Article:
Jimmy Garoppolo, Patrick Mahomes
ESNY Graphic, Getty Images, AP Photo

Super Bowl 54 is set to go down in South Beach, with immovable forces meetings unmoveable objects on both sides of the ball. 

What: Super Bowl 54
Who: Kansas City Chiefs (AFC) vs. San Francisco 49ers (NFC)
Where: Hard Rock Stadium, Miami, Florida
When/Watch: 6:30 p.m. ET, Fox

Two-hundred-and-sixty-six games later, it all comes down to this.

The 54th edition of the game originally known as the AFL-NFL World Championship Game goes down in Miami on Sunday. Droughts spanning multiple decades will fear for their existence, as the Kansas City Chiefs will take on the San Francisco 49ers at Hard Rock Stadium.

The Matchup

Kansas City and San Francisco each got here by each developing dominance on opposite sides of the ball. The Chiefs have boasted one of the most electrifying offenses in recent memory through the talents of quarterback Patrick Mahomes. Kansas City has seen a plethora of offensive heroes arise on a weekly basis to assist their quarterback. On the ground, Damien Williams has teamed up with veteran LeSean McCoy to form a strong attack. Speed has killed in a receiving attack led by Tyreek Hill, who is complemented by the power of tight end Travis Kelce. Other speedsters in Mahomes’ arsenal include Mecole Hardman and Demarcus Robinson. The mighty backfield is protected by a blocking group headlined by tackles Eric Fisher and Mitchell Schwartz.

San Francisco’s treat has been their defense. A series of high draft picks have created one of the strongest units in football and has created an opportunity for an instant turnaround under head coach Kyle Shanahan. In a National Football League dominated by the aerial attack, the 49ers shut down offenses to the tune of allowing just over 169 passing yards per game, tops in the NFL. The revolution has been led by an old enemy in Richard Sherman, a former postseason hero in Seattle. New Jersey native K’Wuan Williams works alongside him in the secondary with Jimmie Ward headlining the safeties. The defensive dominance is begun with the power and pressure of the front seven. Nick Bosa and DeForest Buckner have instilled fear into quarterbacks across the nation. Bosa’s fellow end Arik Armstead led the team in sacks in 10, and a former Chief in Dee Ford has helped size up the linebacking corps.

Both squads have also seen heroes emerge in their supposed “weak” spots. Kansas City has received a defensive boost from newcomers Tyrann Mathieu (four interceptions) and Frank Clark (eight sacks). The 49ers’ offense has enjoyed success under new franchise quarterback Jimmy Garoppolo, who impressed when he had to in his first full season as a starter. San Francisco also came in second in rushing at over 144 yards per game thanks to a hydra of Raheem Mostert, Matt Breida, and Tevin Coleman. George Kittle has likewise made a case for being the best tight end in the game.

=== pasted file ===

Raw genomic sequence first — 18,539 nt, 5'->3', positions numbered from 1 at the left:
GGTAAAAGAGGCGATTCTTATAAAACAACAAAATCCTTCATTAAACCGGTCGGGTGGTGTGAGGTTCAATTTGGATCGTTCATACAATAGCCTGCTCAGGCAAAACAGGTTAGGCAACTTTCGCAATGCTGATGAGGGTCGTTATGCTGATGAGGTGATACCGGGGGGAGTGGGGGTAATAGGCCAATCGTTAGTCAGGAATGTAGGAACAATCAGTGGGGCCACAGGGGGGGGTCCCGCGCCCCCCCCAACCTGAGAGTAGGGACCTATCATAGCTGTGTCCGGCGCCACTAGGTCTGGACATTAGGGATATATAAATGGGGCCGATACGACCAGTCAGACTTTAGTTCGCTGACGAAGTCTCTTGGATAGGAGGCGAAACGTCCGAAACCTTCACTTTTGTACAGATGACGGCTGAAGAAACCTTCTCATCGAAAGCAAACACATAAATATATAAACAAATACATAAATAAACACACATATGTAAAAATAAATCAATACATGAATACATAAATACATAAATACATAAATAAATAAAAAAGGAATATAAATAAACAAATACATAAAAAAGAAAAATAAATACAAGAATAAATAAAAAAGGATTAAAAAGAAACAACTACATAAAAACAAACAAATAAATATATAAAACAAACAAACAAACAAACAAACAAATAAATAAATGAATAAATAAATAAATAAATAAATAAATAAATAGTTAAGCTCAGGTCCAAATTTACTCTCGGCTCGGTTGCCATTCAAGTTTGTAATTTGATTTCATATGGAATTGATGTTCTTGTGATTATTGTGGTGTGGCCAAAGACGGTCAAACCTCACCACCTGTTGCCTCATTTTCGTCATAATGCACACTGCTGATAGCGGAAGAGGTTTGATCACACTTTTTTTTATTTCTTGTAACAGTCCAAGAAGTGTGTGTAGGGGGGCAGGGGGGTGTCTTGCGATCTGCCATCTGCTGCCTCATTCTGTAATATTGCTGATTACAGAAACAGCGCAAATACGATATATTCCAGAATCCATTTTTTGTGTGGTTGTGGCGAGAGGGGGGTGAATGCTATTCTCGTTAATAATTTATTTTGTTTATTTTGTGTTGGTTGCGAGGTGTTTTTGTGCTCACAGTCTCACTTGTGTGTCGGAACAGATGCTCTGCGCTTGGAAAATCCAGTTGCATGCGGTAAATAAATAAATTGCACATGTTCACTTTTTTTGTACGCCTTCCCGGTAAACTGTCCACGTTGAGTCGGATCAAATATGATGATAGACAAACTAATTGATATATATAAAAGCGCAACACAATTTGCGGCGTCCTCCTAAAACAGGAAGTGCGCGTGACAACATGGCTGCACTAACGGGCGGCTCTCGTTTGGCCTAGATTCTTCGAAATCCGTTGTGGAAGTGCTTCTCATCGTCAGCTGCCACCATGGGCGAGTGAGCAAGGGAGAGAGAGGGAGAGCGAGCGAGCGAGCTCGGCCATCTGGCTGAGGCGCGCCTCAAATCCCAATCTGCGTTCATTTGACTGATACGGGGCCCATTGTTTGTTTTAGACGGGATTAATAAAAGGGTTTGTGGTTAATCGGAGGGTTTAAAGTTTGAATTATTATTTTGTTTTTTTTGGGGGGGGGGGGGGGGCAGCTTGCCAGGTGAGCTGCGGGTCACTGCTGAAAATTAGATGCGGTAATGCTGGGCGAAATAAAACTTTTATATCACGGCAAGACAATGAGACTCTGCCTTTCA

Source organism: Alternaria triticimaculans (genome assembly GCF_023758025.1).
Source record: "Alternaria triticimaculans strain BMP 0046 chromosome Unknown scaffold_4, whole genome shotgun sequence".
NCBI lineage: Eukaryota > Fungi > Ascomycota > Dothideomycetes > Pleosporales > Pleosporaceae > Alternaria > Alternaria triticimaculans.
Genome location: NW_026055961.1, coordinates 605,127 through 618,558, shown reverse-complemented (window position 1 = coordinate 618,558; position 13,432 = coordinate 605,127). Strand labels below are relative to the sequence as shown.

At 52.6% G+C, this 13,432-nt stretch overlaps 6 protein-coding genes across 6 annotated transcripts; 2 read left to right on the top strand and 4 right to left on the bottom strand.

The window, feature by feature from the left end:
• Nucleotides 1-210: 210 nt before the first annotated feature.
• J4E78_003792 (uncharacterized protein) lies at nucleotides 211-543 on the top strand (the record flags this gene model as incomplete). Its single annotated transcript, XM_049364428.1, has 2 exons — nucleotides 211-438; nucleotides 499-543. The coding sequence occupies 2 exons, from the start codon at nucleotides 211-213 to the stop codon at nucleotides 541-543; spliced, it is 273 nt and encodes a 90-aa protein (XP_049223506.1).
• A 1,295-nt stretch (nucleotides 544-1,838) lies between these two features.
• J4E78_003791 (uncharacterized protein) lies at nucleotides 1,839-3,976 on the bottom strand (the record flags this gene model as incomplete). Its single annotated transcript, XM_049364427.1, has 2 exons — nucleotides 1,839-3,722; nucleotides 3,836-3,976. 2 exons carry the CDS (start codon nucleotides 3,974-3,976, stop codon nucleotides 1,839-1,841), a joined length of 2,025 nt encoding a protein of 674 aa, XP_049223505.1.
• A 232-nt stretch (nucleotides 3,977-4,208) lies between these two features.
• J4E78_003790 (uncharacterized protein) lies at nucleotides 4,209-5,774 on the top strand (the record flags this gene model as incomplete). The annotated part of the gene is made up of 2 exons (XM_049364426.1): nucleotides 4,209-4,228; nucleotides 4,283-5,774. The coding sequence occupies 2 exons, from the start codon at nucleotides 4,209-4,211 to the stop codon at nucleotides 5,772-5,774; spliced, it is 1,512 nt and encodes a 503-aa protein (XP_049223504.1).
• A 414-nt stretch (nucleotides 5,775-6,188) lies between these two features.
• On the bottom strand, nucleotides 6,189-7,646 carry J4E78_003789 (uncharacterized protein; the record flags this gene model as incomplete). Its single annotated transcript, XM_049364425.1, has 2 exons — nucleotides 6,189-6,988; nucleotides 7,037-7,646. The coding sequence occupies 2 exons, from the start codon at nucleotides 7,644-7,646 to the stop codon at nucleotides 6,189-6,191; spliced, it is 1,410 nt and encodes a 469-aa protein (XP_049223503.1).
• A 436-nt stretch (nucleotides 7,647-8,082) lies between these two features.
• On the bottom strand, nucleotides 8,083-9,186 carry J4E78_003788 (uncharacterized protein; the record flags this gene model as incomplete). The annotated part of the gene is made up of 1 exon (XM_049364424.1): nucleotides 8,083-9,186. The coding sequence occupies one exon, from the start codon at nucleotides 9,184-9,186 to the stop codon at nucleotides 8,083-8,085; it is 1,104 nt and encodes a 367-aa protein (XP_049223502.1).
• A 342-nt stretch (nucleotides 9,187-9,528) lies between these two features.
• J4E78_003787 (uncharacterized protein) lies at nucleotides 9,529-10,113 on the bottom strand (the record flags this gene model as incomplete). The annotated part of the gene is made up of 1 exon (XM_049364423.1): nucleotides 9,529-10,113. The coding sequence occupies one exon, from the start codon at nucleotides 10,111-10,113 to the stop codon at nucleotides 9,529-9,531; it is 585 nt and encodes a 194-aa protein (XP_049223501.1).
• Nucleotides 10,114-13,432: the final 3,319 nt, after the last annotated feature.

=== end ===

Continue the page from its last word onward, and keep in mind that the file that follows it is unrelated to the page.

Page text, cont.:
Each head coach is seeking Super Bowl redemption. Shanahan previously partook in the Atlanta Falcons’ collapse from a 25-point lead as the offensive coordinator on the wrong side of Super Bowl 51. Andy Reid of Kansas City is likewise looking to recover from a loss to the New England Patriots, falling 24-21 as the head coach of the Philadelphia Eagles in the game’s 39th version.

KANSAS CITY, MISSOURI - JANUARY 19: Patrick Mahomes #15 of the Kansas City Chiefs runs on his way to scoring a 27 yard touchdown in the second quarter against the Tennessee Titans in the AFC Championship Game at Arrowhead Stadium on January 19, 2020 in Kansas City, Missouri.
(Photo by Tom Pennington/Getty Images)

The Chiefs Will Win If… 

They get off to a fast start.

The Chiefs’ run to the Super Bowl has been somewhat reminiscent of the 2014 Florida State Seminoles’ trek to the College Football Playoff. There have been slow starts followed by mesmerizing comebacks. But once they ran into a team that wasn’t so forgiving of starting slow. For FSU, it was the Oregon offense at the Rose Bowl. The Cheifs could run into the same problem in Miami in the form of the mighty Niners’ defense.

If the Chiefs fall behind the 49ers as they did against Tennessee and Houston, the game could get over with early. The offense is perhaps too powerful to let the game get truly out of hand, but, if they fall behind, the 49ers won’t be as forgiving as the Texans and Titans. Kansas City just has to keep doing Kansas City things, using speed and high-octane antics that shift momentum and deflate the opponent.

If things turn into a shootout (similar to the more recent Patriots-Eagles tilt we saw in Minneapolis), the odds move in the Chiefs’ favor.

(Photo by Sean M. Haffey/Getty Images)

The 49ers Will Win If…

They duplicate the New York Giants’ Super Bowl 25 hold onto the ball.

That’s not always a failsafe (the Giants held the ball for nearly two-thirds of the game and it still came down to Scott Norwood’s memorable miss), but it can certainly tilt the odds in their favor.